We shouldn't think of our task as just replacing capitalism. Some replacements could have worse results than even capitalism does.

Instead, we have the goal of creating a healthy, humane society. That society won't have capitalist characteristics, but that freedom doesn't define the new society.

Most of us find it very difficult to imagine a society fundamentally different from the ones we have experienced. Capitalism doesn't encourage us to think outside its box.

The fact that we have trouble imagining the details of something doesn't make that something impossible. My grandparents could not have described how to build the Internet, but it exists.

Like any long-lasting human society, our new society must have ways to do certain things:

The current capitalist system produces enormous amounts of goods and services, allocates them in extremely unequal ways, matches supplies with desires incompletely, and totally fails on sustainability. So our new society doesn't need to offer perfection; it just needs to offer enough improvement to make the transition effort worthwhile.

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2019-06-25, Strategy Note 8:
How might our new economy function?

Those of us who can work and want to, do whatever work we want. We make the goods we produce and the services we offer freely available. We help ourselves to the freely available goods and services. We communicate widely to match supplies with desires and to recruit for multi-person tasks.

For work that we agree needs done but too few people want to do, we take turns. This practice likely will result in less efficient production in some cases. For example, if I annually work a three-hour turn collecting trash, I won't get as good at it as people who now do it 40 hours per week for years. I prefer that inefficiency to forcing people to spend large portions of their lives on unhealthy or unpleasant tasks.

We can afford such inefficiency because our new society will not need some of our largest current industries (advertising, financial institutions, real estate, insurance, militaries, most police and prisons, and much lawyering and accounting).

Replacing capitalism this way would create a bigger change than did the Industrial Revolution. It would approximate the scale of the invention of agriculture.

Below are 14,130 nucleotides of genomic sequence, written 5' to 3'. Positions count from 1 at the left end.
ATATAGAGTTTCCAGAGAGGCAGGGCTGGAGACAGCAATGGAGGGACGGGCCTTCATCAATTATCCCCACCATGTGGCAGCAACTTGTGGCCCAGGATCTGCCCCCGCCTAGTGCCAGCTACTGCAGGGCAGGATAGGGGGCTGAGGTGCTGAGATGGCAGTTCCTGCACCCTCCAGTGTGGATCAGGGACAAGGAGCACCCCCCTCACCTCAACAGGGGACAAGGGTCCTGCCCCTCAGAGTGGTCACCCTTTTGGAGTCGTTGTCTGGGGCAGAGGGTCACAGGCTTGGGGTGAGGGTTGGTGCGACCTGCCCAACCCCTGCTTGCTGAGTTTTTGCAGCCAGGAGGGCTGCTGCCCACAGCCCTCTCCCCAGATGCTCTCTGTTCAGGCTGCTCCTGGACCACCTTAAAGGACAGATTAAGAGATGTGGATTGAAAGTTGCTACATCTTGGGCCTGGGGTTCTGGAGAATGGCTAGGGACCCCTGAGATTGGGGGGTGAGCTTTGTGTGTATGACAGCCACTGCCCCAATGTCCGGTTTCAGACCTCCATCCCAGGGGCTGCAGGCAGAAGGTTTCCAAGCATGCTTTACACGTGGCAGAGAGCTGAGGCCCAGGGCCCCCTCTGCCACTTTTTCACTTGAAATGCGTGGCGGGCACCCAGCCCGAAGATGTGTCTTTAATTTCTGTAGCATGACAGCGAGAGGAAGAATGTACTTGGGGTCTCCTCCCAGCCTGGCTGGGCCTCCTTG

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2019-07-02, Strategy Note 9:
Can elections regulate or replace capitalism?

Capitalism has bipartisan support within our country's establishment. Let me restate that, in case you missed its implication. Both of the main political parties in this country support the cause of our biggest problems. (The minor parties generally do also, but the two major parties have arranged things to keep them insignificant.)

Big money (capital, to use a slightly technical term) has captured both major political parties in the United States, all three branches of the federal government, most state governments, and the minds of many of our people.

These facts mean we cannot realistically expect to save ourselves via elections. We certainly cannot solve our problems quickly via elections.

Elections still matter. We should accomplish as much as we can through them. In some places, local elections have valuable possibilities. At this point in our country's development, however, we cannot expect elections to make the major changes we require.

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2019-07-09, Strategy Note 10:
How we can move forward

What should we do when big money blocks progress through elections? Obviously, we turn to non-electoral methods of making change.

Nonviolent action campaigns --if waged smartly-- can build enough power to break through the barriers that big money has created. (For examples of how the Scandinavian countries used nonviolent action campaigns when the wealthy blocked progress in their countries in the last century, see George Lakey's book Viking Economics.)